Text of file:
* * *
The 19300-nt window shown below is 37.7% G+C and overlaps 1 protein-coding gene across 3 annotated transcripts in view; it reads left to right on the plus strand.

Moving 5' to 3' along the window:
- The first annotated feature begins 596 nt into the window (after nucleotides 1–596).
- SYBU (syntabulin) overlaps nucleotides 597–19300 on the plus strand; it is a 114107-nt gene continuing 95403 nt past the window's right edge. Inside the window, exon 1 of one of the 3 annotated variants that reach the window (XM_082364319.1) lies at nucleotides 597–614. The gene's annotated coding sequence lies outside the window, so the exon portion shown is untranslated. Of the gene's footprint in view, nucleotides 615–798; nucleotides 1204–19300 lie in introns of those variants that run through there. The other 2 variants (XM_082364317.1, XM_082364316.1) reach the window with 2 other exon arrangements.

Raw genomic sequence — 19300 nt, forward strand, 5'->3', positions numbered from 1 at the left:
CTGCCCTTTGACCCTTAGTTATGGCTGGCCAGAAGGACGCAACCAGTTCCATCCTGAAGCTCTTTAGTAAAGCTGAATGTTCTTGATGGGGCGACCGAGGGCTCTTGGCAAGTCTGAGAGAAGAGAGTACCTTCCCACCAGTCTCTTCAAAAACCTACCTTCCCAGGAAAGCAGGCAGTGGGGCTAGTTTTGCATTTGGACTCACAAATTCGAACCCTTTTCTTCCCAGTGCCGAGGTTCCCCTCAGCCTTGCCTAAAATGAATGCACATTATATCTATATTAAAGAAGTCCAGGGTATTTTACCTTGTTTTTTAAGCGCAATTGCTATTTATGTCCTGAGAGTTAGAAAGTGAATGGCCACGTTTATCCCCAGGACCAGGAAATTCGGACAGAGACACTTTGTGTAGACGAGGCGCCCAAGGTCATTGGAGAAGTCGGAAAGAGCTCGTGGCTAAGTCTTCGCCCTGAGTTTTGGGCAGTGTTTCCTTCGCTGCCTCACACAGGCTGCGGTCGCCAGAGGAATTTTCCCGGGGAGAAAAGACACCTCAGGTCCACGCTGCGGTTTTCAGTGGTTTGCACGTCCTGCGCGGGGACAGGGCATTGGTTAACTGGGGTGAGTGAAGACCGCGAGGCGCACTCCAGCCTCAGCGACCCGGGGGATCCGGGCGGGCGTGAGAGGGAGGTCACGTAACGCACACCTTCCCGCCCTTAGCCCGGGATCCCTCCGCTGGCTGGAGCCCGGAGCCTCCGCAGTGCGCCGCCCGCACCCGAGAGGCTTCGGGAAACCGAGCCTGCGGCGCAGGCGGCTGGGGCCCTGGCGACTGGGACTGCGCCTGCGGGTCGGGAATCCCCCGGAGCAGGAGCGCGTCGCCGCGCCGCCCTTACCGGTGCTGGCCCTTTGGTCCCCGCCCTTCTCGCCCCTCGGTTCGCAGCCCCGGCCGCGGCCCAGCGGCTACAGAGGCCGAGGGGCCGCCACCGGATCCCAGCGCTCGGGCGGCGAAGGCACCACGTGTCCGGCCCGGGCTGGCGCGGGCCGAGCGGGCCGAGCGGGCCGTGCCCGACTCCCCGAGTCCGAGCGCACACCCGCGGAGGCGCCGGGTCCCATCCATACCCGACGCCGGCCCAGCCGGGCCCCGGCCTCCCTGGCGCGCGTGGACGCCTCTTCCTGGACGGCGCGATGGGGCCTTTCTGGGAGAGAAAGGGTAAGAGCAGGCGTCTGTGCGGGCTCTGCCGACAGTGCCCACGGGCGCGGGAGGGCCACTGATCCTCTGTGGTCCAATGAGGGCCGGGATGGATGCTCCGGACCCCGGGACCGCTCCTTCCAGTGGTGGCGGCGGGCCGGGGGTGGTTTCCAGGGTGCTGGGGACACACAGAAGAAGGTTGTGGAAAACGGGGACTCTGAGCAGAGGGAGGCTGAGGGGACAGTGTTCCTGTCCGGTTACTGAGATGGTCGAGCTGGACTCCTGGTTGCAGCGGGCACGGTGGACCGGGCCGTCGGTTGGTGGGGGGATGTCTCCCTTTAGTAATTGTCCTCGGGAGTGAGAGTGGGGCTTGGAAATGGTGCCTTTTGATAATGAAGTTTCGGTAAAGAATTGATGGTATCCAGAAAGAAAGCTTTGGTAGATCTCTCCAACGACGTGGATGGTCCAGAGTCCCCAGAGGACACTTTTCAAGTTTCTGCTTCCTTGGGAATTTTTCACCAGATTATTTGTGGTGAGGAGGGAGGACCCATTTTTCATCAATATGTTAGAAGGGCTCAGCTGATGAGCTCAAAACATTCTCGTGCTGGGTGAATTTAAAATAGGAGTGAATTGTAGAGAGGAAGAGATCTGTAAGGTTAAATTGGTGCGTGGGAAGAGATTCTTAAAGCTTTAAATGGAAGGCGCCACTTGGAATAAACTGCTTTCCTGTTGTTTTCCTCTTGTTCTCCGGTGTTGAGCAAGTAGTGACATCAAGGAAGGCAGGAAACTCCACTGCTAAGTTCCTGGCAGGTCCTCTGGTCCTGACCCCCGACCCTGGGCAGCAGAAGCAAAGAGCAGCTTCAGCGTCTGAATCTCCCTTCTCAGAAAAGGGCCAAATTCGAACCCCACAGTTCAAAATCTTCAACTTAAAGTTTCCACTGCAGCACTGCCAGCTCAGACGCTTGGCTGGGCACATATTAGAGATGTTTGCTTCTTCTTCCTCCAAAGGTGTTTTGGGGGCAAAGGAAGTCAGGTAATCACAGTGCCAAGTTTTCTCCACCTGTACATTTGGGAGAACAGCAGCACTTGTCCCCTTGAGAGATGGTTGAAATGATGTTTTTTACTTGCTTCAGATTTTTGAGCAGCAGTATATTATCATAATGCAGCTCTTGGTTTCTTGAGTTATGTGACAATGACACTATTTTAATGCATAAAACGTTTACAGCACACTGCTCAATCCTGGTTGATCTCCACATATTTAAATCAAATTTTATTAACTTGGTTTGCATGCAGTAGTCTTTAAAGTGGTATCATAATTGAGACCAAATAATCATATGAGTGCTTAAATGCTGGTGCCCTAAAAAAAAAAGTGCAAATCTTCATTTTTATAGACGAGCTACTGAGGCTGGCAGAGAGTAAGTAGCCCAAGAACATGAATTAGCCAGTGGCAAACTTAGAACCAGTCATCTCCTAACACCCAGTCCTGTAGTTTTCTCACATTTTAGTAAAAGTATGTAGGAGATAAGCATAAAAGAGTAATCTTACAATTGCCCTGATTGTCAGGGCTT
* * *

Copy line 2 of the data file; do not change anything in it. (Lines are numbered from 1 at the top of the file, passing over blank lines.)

Moving 5' to 3' along the window: